- Pall Mall is a street in the City of Westminster in London, parallel to The Mall, stretching from St James’s Street across Waterloo Place to the Haymarket. Pall Mall East continues to Trafalgar Square. The street is a major thoroughfare in the St James’s area of London, and a section of the regional A4 road. The street’s name is derived from “pall-mall”, a ball game that was played there during the 17th century.
- Whitehall is a road in the City of Westminster, in central London, which forms the first part of the A3212 road from Trafalgar Square to Chelsea. It is the main thoroughfare running south from the site of the original Charing Cross at the southern end of Trafalgar Square towards Parliament Square. Recognised as the centre of Her Majesty’s Government, the street is lined with government departments and ministries; the name “Whitehall” is thus also frequently used as a metonym for British central governmental administration, as well as being a geographic name for the surrounding area. The name is taken from the vast Palace of Whitehall that occupied the area before its destruction by fire in 1698. Whitehall was originally a wide road that led to the front of the palace. Trafalgar Square was built at its northern extremity in the early 19th century. The southernmost portion between Parliament Square and Downing Street is named Parliament Street. Combined, Parliament Street and Whitehall cover a distance of about 0.6 mile (1 km). Whitehall is also widely known for a number of memorial statues and monuments, including Britain’s primary war memorial, the Cenotaph.
- Trafalgar Square is a public square in the City of Westminster, Central London, built around the area formerly known as Charing Cross. Its name commemorates the Battle of Trafalgar, a British naval victory in the Napoleonic Wars with France and Spain that took place on 21 October 1805 off the coast of Cape Trafalgar, Spain. The site of Trafalgar Square had been a significant landmark since the 13th century and originally contained the King’s Mews. After George IV moved the mews to Buckingham Palace, the area was redeveloped by John Nash but progress was slow after his death and the square did not open until 1844. Nelson’s Column at its centre is guarded by four lion statues. A number of commemorative statues and sculptures occupy the square but the Fourth Plinth, left empty since 1840, has been host to contemporary art since 1999.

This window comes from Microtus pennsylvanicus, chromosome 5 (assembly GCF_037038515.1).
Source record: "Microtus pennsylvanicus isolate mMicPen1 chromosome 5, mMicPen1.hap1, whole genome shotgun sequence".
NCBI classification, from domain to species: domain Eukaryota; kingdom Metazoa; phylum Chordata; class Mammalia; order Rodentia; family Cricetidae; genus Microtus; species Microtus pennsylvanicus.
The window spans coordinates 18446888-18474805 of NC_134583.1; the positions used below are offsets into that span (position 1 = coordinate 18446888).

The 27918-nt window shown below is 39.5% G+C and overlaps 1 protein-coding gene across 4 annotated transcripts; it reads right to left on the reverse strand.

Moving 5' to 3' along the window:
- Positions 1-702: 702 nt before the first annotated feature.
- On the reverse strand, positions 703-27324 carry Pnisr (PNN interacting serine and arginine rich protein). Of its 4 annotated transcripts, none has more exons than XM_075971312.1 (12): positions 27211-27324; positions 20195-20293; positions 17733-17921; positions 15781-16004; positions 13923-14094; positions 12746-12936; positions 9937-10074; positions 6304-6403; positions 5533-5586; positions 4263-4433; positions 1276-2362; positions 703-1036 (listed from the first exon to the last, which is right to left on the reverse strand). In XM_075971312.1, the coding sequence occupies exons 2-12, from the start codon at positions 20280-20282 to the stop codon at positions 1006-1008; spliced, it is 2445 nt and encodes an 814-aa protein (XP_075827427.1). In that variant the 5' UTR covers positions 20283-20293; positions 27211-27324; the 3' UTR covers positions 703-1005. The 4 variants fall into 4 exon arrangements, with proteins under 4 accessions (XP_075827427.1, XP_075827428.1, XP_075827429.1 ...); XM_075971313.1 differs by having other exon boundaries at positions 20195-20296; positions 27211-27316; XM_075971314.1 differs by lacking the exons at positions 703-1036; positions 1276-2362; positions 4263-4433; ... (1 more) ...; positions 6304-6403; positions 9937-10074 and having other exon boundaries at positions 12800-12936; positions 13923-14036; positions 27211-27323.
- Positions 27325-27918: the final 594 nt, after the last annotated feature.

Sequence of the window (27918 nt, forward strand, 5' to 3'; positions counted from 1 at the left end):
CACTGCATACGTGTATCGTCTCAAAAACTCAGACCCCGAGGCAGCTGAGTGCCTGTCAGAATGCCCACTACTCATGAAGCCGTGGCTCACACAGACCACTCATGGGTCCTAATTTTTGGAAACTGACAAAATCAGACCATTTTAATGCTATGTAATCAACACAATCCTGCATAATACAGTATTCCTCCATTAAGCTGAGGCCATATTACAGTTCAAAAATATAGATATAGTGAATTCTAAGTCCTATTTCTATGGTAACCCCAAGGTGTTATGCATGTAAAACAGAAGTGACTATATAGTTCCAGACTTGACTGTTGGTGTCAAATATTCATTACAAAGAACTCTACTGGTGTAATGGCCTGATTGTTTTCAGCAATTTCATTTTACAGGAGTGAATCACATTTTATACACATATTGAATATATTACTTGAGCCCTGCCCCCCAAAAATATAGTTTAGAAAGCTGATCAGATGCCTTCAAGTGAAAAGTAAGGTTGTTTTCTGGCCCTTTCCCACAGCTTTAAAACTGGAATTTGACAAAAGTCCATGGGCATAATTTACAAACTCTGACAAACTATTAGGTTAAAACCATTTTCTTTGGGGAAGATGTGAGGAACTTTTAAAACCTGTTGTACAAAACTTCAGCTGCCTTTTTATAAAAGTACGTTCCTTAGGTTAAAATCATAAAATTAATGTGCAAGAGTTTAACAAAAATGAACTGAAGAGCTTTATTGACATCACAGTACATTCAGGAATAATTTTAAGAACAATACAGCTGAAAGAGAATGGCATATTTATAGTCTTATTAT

- Fleet Street is a major street in the City of London. It runs west to east from Temple Bar at the boundary with the City of Westminster to Ludgate Circus at the site of the London Wall and the River Fleet from which the street was named. Having been an important through route since Roman times, businesses were established during the Middle Ages. Senior clergy lived in Fleet Street during this period where there are several churches including Temple Church and St Bride’s. Fleet Street became known for printing and publishing at the start of the 16th century and it became the dominant trade so that by the 20th century most British national newspapers operated from here. Much of the industry moved out in the 1980s after News International set up cheaper manufacturing premises in Wapping, but some former newspaper buildings are listed and have been preserved. The term Fleet Street continues to be used as a metonym for the British national press, and pubs on the street once frequented by journalists remain popular. Fleet Street has a significant number of monuments and statues along its length, including the dragon at Temple Bar and memorials to a number of figures from the British press, such as Samuel Pepys and Lord Northcliffe. The street is mentioned in several works by Charles Dickens and is where the legendary murderous barber Sweeney Todd lived.
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